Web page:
This special issue deals with the phenomenon of violence in the post-Soviet space. The central preoccupation is to examine both political and legal discourses and practices of internal and external violence, broadly conceived, in this space. Simultaneously the special issue aspires to situate these discourses and practices in the broader literature on political violence and ethnic and separatist conflict, and to examine these from political, legal, and security studies perspectives.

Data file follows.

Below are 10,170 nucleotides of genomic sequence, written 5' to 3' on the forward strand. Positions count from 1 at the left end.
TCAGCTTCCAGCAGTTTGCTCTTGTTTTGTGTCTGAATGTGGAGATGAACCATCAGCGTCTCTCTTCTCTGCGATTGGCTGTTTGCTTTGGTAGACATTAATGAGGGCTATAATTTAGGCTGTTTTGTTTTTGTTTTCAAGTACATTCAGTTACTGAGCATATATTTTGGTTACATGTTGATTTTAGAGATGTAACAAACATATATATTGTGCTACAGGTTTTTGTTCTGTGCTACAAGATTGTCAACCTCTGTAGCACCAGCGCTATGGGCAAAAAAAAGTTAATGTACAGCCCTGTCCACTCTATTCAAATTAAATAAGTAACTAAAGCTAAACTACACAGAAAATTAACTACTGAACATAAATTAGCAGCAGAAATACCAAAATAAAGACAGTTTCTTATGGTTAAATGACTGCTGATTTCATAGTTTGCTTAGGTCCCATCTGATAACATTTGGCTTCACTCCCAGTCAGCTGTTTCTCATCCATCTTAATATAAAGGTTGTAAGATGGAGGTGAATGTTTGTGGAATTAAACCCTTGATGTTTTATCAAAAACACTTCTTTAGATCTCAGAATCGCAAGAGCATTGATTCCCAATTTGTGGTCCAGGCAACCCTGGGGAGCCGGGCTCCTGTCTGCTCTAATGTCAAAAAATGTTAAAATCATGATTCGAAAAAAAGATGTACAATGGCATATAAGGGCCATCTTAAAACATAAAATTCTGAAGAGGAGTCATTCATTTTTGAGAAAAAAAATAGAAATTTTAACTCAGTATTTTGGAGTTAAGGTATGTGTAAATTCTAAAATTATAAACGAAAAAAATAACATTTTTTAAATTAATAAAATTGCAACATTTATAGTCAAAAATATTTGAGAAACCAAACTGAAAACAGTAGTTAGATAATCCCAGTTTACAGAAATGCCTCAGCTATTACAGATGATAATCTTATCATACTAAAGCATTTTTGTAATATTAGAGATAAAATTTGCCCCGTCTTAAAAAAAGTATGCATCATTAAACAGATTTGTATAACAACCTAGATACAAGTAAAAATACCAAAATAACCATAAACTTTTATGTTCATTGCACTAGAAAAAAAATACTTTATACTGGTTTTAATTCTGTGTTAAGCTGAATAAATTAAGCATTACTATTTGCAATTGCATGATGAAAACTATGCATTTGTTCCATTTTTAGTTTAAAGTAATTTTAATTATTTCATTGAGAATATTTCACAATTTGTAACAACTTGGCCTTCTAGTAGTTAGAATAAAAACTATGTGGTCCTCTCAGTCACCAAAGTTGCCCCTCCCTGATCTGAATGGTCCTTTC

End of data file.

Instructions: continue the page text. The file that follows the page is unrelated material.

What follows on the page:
The issue approaches the problem of violence in the post-Soviet space from three perspectives: The international-structural, inter-state, and domestic-political. The contributors focus on structural sources of violence: The relevance of the self-determination principle, the role of democratization, and the relationship between violent behavior inside and outside the state. They also analyze the role of the Russian Federation in generating, perpetuating, and mitigating political violence. Finally, they adopt a bottom-up approach, exploring how non-state actors contribute to political violence.